Use the best bait for the spot when going for big fish

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Back to front - Will Rodden, Rae Rodden, Ryatt Rodden and Jeremy Pyle huting for bait on lake Stanley Draper. (Photo by Jeremy Pyle)

By Jeremy Pyle
Contributing Writer

Everybody knows that when you go fishing, you don’t always catch fish. I always say it is called fishing and not catching. That being said, the goal of every fishing trip is to try and land what we call in the fishing business a “personal best.” But what usually happens is tons of medium-sized fish and one bigger than the rest.

When fishing for big fish, the number one rule is to use the best bait for the spot. That isn’t always the same bait. Some places its live bait, whether that’s minnows or live bluegill or skipjack, and in other places it’s cut bait or worms. Heck, sometimes the best bait for a spot is shrimp or even crawdads. So, if you are on the hunt for big fish, its always best to put out a variety of baits to see what they are biting on.

Next, you need decent gear if you will be able to wrangle the big boys. I like to use medium to medium/heavy action rods with reels big enough to hold about 30 or 40 pound test fishing line. It is strong enough to pull up big fish and also you can pull free from snags. People say “big bait, big fish” but that’s only the first half of the equation. You will also need big hooks to land big fish. I like to use a number 6 circle hook on live bait, but I prefer a simple J-hook for worms and small bait. They call it a J-hook because it is literally in the shape of a J. Can you guess what shape a circle hook is?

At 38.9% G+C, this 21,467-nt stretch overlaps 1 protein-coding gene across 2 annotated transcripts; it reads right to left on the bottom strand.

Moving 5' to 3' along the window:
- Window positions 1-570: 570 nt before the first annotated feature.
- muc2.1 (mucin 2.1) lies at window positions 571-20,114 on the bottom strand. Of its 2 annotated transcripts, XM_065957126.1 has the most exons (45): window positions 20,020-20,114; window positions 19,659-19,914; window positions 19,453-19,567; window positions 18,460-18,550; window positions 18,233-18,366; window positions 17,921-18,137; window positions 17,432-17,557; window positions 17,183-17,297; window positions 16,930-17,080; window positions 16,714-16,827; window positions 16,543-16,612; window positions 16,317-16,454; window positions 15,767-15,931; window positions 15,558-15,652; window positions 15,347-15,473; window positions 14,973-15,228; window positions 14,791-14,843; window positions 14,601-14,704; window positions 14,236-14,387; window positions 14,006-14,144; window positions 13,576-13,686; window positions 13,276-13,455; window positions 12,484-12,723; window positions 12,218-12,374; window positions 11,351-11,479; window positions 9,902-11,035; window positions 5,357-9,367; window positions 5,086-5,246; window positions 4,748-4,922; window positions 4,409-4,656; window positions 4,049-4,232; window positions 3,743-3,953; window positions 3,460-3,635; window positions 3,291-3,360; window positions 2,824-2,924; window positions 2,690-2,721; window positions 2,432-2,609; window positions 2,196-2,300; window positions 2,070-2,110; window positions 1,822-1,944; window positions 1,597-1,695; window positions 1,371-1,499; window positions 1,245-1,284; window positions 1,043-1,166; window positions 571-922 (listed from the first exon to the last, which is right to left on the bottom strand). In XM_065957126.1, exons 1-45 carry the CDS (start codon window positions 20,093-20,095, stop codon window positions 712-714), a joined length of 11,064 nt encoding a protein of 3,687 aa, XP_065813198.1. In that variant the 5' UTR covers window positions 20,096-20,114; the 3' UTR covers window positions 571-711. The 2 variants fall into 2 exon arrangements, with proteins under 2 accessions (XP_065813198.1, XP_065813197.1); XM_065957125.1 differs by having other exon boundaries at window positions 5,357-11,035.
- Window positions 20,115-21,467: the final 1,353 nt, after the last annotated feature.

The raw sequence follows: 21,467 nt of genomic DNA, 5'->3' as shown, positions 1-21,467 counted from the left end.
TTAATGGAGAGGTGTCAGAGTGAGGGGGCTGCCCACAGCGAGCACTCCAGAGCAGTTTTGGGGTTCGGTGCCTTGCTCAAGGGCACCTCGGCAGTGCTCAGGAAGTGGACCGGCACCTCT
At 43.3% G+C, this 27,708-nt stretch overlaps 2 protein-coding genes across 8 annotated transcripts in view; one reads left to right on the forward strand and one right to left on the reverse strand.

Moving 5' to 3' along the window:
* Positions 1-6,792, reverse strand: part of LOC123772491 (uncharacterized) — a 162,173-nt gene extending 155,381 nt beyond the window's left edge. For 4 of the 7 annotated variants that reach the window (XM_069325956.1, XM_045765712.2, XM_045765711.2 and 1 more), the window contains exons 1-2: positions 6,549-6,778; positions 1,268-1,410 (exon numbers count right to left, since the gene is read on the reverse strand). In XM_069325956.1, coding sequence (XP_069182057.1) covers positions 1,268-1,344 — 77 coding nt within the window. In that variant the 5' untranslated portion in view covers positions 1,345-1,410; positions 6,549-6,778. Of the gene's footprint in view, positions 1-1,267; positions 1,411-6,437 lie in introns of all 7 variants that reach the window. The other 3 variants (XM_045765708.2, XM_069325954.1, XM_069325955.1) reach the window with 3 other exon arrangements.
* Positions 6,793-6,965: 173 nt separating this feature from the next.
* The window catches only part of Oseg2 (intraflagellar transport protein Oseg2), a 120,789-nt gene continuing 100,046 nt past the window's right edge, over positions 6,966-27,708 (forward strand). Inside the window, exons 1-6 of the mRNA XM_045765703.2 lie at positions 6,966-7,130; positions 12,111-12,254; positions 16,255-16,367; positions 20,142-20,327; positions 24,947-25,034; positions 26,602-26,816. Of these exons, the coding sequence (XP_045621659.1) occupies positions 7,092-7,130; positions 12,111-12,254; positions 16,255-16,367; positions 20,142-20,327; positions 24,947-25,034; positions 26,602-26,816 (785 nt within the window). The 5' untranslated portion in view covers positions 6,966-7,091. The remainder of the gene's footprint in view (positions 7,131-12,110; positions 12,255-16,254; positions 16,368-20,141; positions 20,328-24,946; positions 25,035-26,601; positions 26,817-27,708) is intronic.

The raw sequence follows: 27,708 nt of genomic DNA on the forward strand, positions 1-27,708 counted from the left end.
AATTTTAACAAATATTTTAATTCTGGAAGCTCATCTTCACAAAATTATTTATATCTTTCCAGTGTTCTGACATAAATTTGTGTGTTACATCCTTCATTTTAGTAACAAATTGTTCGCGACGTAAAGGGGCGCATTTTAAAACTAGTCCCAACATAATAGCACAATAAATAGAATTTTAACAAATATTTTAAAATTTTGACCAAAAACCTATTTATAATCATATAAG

Now its time to fish. I like to set out a couple poles in deep water and then fish with lures in close water trying to catch fresh live bait to throw on to the hook and toss back out. I have found that in most places, fresh live bait, caught directly from the fishing spot is the best chance to catch big fish. The best time to catch these bait fish is right before dark or right when the sun is coming up. We usually do well especially the last half hour of light.
Now, once you get your poles in the water, there is a little trick. Bells! Bells are your best friend when fishing for big fish. They let you know when you are getting a bite, even if you aren’t paying close attention to the pole. I recently found light up bells which are even better. You can hear when you get a bite and when you look, you can see what pole is getting a hit even at 3 a.m.

Fishing is really growing in this great state of Oklahoma. I have seen more people fishing out at lakes this year than in the last 10 years. It is an awesome sight to see. If you are a little worried about where to go, or about what type of baits to use, please don’t hesitate to ask questions.

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